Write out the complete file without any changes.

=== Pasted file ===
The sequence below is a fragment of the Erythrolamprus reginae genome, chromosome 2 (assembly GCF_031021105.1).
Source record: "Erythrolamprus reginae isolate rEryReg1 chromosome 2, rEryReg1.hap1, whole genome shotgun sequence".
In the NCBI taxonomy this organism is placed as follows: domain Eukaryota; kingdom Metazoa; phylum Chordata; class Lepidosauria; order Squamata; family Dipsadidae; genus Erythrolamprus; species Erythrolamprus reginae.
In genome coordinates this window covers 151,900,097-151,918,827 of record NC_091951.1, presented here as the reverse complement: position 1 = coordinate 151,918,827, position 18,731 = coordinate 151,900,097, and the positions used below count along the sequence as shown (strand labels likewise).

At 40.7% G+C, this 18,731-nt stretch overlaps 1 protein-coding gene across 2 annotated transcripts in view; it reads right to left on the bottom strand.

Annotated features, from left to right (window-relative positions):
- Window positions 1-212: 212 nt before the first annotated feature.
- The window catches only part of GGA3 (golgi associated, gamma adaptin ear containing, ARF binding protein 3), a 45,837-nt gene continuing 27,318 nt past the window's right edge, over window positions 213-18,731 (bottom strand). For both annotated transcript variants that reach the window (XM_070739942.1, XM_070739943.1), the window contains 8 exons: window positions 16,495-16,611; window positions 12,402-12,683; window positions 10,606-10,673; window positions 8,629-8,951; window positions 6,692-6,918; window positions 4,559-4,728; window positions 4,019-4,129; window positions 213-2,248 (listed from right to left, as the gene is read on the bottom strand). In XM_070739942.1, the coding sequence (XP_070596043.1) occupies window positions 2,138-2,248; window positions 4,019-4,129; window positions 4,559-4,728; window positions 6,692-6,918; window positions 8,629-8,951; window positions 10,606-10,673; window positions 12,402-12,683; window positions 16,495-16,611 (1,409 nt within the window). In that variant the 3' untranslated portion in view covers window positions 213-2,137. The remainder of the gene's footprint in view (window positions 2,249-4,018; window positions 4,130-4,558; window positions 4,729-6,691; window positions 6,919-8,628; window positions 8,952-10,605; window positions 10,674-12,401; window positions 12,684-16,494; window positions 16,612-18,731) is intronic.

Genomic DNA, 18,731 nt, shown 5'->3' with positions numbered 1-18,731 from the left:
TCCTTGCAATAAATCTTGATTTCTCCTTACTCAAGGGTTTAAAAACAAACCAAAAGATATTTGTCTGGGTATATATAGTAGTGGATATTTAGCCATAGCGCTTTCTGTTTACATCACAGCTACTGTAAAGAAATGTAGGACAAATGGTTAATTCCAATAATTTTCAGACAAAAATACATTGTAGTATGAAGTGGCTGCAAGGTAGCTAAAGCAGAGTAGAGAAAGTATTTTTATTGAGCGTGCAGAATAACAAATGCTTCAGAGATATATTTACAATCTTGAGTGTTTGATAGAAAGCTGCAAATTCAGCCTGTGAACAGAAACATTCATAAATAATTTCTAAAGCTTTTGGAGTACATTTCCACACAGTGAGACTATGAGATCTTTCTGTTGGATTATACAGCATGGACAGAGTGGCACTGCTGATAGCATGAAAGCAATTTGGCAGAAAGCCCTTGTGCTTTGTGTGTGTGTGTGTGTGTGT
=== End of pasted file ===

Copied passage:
The sequence below is a fragment of the Erythrolamprus reginae genome, chromosome 2 (assembly GCF_031021105.1).
Source record: "Erythrolamprus reginae isolate rEryReg1 chromosome 2, rEryReg1.hap1, whole genome shotgun sequence".
In the NCBI taxonomy this organism is placed as follows: domain Eukaryota; kingdom Metazoa; phylum Chordata; class Lepidosauria; order Squamata; family Dipsadidae; genus Erythrolamprus; species Erythrolamprus reginae.
In genome coordinates this window covers 151,900,097-151,918,827 of record NC_091951.1, presented here as the reverse complement: position 1 = coordinate 151,918,827, position 18,731 = coordinate 151,900,097, and the positions used below count along the sequence as shown (strand labels likewise).

At 40.7% G+C, this 18,731-nt stretch overlaps 1 protein-coding gene across 2 annotated transcripts in view; it reads right to left on the bottom strand.

Annotated features, from left to right (window-relative positions):
- Window positions 1-212: 212 nt before the first annotated feature.
- The window catches only part of GGA3 (golgi associated, gamma adaptin ear containing, ARF binding protein 3), a 45,837-nt gene continuing 27,318 nt past the window's right edge, over window positions 213-18,731 (bottom strand). For both annotated transcript variants that reach the window (XM_070739942.1, XM_070739943.1), the window contains 8 exons: window positions 16,495-16,611; window positions 12,402-12,683; window positions 10,606-10,673; window positions 8,629-8,951; window positions 6,692-6,918; window positions 4,559-4,728; window positions 4,019-4,129; window positions 213-2,248 (listed from right to left, as the gene is read on the bottom strand). In XM_070739942.1, the coding sequence (XP_070596043.1) occupies window positions 2,138-2,248; window positions 4,019-4,129; window positions 4,559-4,728; window positions 6,692-6,918; window positions 8,629-8,951; window positions 10,606-10,673; window positions 12,402-12,683; window positions 16,495-16,611 (1,409 nt within the window). In that variant the 3' untranslated portion in view covers window positions 213-2,137. The remainder of the gene's footprint in view (window positions 2,249-4,018; window positions 4,130-4,558; window positions 4,729-6,691; window positions 6,919-8,628; window positions 8,952-10,605; window positions 10,674-12,401; window positions 12,684-16,494; window positions 16,612-18,731) is intronic.

Genomic DNA, 18,731 nt, shown 5'->3' with positions numbered 1-18,731 from the left:
TCCTTGCAATAAATCTTGATTTCTCCTTACTCAAGGGTTTAAAAACAAACCAAAAGATATTTGTCTGGGTATATATAGTAGTGGATATTTAGCCATAGCGCTTTCTGTTTACATCACAGCTACTGTAAAGAAATGTAGGACAAATGGTTAATTCCAATAATTTTCAGACAAAAATACATTGTAGTATGAAGTGGCTGCAAGGTAGCTAAAGCAGAGTAGAGAAAGTATTTTTATTGAGCGTGCAGAATAACAAATGCTTCAGAGATATATTTACAATCTTGAGTGTTTGATAGAAAGCTGCAAATTCAGCCTGTGAACAGAAACATTCATAAATAATTTCTAAAGCTTTTGGAGTACATTTCCACACAGTGAGACTATGAGATCTTTCTGTTGGATTATACAGCATGGACAGAGTGGCACTGCTGATAGCATGAAAGCAATTTGGCAGAAAGCCCTTGTGCTTTGTGTGTGTGTGTGTGTGTGT